Classical friction

In 1699, Amontons rediscovered Leonardo da Vinci's two laws of friction:
the frictional force is directly proportional to the normal load, and the
size of the bodies does not affect the friction [Bowden and Tabor, 1950; 1974].
Desaguliers introduced the idea that adhesion also plays a part, which was
later verified by Coulomb. The surface of any solid, no matter how
polished, has many asperities sticking out (Figure 3.1). It
is these asperities that make contact with the other surface: ``putting
two solids together is rather like turning Switzerland upside down and
standing it on Austria - the area of intimate contact will be small.''
[Bowden and Tabor, 1974]

   figure198

  • Figure 3.1: Contact of two surfaces,
    ``like turning Switzerland upside down and
    standing it on Austria''.

When two metal surfaces are brought together the area of
asperity-to-asperity contact is extremely small so the pressure is very
high. Even at small contact loads plastic deformation occurs at the
asperities, while the underlying metal still deforms elastically. As the
normal load is increased the asperities deform and fracture, thus
increasing the real area of contact, the sum of all the surface
irregularities that touch and support the load. This is much less than
the apparent area which remains unchanged. Use of the usual assumption
that the local plastic yield pressure tex2html_wrap_inline6487 is constant, gives the
real area of contact for one asperity under a load tex2html_wrap_inline6489 to be
tex2html_wrap_inline6491 , so the total real contact area is:

  equation205

where N is the total normal force. Hence, for a metal, the real area of
contact is proportional to the load and independent of the size of the
surfaces.

To shear these two bodies apart by sliding, a force F=SA is needed,
where S is the shear breaking strength of the contacts. Hence
tex2html_wrap_inline6493 and hence Amontons' law.

Assuming a von Mises yield surface (tex2html_wrap_inline6495) gives
tex2html_wrap_inline6497 . Alternatively, assuming a Tresca yield surface


(tex2html_wrap_inline6499)
gives tex2html_wrap_inline6501 . (From a Mohr's circle for simple shear,
tex2html_wrap_inline6503 and
tex2html_wrap_inline6505 .)
Experimental data on metals fall between the two
surfaces, but in general are closer to the von Mises yield surface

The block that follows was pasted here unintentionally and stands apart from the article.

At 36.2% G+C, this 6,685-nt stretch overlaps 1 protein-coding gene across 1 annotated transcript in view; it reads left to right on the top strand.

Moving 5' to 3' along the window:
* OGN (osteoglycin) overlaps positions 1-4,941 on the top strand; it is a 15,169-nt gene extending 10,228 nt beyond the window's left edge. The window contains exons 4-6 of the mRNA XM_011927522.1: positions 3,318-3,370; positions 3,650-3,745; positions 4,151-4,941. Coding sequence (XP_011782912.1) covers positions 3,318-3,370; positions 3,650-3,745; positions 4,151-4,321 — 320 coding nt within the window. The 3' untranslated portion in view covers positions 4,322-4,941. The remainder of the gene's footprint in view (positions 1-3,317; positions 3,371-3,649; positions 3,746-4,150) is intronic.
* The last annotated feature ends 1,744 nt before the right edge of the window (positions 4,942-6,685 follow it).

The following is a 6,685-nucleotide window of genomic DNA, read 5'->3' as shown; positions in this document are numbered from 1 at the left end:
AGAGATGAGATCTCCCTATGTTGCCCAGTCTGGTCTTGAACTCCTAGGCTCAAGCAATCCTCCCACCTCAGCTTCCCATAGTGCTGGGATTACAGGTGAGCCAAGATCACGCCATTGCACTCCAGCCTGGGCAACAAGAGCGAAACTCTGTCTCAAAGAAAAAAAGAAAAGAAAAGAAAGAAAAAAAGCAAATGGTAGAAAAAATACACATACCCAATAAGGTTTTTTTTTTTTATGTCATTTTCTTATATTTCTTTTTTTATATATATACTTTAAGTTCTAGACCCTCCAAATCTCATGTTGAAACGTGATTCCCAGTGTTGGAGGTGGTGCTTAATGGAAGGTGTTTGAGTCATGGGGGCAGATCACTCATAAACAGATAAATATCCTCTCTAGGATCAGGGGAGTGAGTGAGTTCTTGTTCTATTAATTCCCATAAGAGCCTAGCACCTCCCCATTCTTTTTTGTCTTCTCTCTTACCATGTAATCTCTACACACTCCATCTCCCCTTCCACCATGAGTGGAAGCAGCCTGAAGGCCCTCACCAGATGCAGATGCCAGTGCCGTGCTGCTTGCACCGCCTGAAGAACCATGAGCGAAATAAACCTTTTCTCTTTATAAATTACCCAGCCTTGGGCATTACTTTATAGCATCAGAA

[e.g. Lu, 1996].
Assuming pure metal on metal contact and a von Mises yield surface would
lead to tex2html_wrap_inline6507 =0.58.

Most metal surfaces are covered by a thin film of oxide, water vapour and
other absorbed impurities. Where the asperities contact, the metal
surfaces weld together to form junctions. The shear strength of these
junctions is heavily dependent on the shear strength of the surface
films. Thus it is the surface oxide layer that determines the coefficient of
friction and not, in general, the parent metal [Ashby and Jones, 1980].

If the actual area of contact is increased, for example by heating the
metals in a vacuum [Bowden and Tabor, 1974] (or by applying a large electric field for
nylon on glass [Bradbury and Reicher, 1952]), then the coefficient of friction can be
increased by an order of magnitude. Table 3.1 from
Ashby and Jones [1980] lists ranges of tex2html_wrap_inline6509 for various materials.

 


Material tex2html_wrap_inline6511
Perfectly clean metals in vacuum seizure tex2html_wrap_inline6513
Clean metals in air 0.8-2
Clean metals in wet air 0.5-1.5

Steel on dry bearing materials

0.1-0.5
(e.g. lead, bronze)
Steel on ceramics 0.1-0.5
(e.g. sapphire, diamond, ice)
Ceramics on ceramics 0.05-0.5
(e.g. carbides on carbides)
Polymers on polymers 0.05-1.0
Metals and ceramics on polymers 0.04-0.5
Boundary lubrication of metals 0.05-0.2
Hydrodynamic lubrication 0.001-0.005
Table 3.1: Coefficients of friction for various materials. [Ashby and Jones, 1980]